According to Doctor Lee, the C complex consists of P factors, which enhance capillary and vessel wall strength, and J factors, which increase the oxygen carrying capacity of blood. As well, there is an enzyme in the center of the C complex called tyrosinase that is an organic copper enzyme. These factors, and many others, are protected by the ascorbic acid shell which acts as an antioxidant guard. This tells us that using just the ascorbic acid, "the preserver of the C complex," would be like preparing a meal and eating the plate. Ascorbic acid does not provide therapeutic benefits without its synergists.
In nature though, when found with the C complex, ascorbic acid acts as a deliverer of sorts by carrying, protecting, and dropping the vitamin C into the body. Naturally, all of this is conveniently overlooked by the commercial providers of vitamins since the idea of synergists is not advantageous to production and profit. What they do is reduce a natural vitamin, "full of healing potential," to an isolated chemical duplicate that is easily synthesized in a lab and mass produced to be sold as a pill or food additive.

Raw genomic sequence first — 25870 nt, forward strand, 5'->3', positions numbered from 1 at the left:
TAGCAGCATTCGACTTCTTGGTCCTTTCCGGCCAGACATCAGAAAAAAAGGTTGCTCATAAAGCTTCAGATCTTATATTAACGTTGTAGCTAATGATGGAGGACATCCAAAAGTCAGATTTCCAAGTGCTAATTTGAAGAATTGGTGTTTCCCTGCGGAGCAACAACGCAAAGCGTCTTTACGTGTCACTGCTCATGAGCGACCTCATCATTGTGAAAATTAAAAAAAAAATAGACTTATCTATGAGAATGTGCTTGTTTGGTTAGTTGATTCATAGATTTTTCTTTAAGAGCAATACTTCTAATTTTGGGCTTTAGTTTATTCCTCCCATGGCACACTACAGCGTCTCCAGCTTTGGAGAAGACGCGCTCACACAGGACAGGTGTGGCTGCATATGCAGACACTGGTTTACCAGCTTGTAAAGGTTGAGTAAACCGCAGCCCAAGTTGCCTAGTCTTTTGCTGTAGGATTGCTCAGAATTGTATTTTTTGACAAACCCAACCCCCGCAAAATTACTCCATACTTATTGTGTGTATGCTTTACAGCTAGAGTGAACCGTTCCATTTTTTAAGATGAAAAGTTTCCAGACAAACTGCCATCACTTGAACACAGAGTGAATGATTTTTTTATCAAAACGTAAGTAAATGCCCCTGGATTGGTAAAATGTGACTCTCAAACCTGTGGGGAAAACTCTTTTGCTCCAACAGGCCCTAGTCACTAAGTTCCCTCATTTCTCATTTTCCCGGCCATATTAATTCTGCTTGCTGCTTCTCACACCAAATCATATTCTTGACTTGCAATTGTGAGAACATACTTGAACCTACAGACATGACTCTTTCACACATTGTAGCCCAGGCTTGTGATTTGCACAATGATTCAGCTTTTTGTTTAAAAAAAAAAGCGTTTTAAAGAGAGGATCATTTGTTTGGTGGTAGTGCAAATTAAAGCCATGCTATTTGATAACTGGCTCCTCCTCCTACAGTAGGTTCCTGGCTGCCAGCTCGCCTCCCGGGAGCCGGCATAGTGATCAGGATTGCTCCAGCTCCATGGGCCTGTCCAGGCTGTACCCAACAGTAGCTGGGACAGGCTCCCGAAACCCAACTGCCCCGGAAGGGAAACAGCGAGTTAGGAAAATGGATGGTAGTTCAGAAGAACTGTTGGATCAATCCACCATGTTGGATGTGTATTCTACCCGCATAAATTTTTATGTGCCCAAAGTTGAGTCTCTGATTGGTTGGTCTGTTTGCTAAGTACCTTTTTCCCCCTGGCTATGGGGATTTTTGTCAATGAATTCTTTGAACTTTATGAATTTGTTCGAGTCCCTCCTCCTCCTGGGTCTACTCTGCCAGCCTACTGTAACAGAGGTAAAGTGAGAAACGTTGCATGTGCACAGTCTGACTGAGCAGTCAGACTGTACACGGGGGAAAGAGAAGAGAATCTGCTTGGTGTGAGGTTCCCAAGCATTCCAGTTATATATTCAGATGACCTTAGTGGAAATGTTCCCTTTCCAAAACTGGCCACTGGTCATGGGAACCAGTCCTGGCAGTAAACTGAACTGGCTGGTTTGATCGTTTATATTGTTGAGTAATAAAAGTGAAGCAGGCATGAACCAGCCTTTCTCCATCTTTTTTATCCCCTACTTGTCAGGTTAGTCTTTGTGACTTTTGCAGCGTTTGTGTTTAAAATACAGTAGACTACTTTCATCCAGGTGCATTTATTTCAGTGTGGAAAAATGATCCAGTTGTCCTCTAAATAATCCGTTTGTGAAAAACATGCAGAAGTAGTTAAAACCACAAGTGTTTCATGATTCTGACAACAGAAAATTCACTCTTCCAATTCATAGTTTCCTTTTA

Foods Of Commerce
Surely you've seen breakfast cereals with the word "enriched" or "fortified" on the box and then a long list of vitamins on the side. All of those vitamins are synthetic duplicates of their natural counterparts. According to The Center of Science in the Public Interest's newsletter Nutrition Action, the only difference between the cereals Wheaties and Total is that approximately 1.5 cents-worth of synthetic vitamins are sprayed onto Total which is then sold for 65 cents more than Wheaties.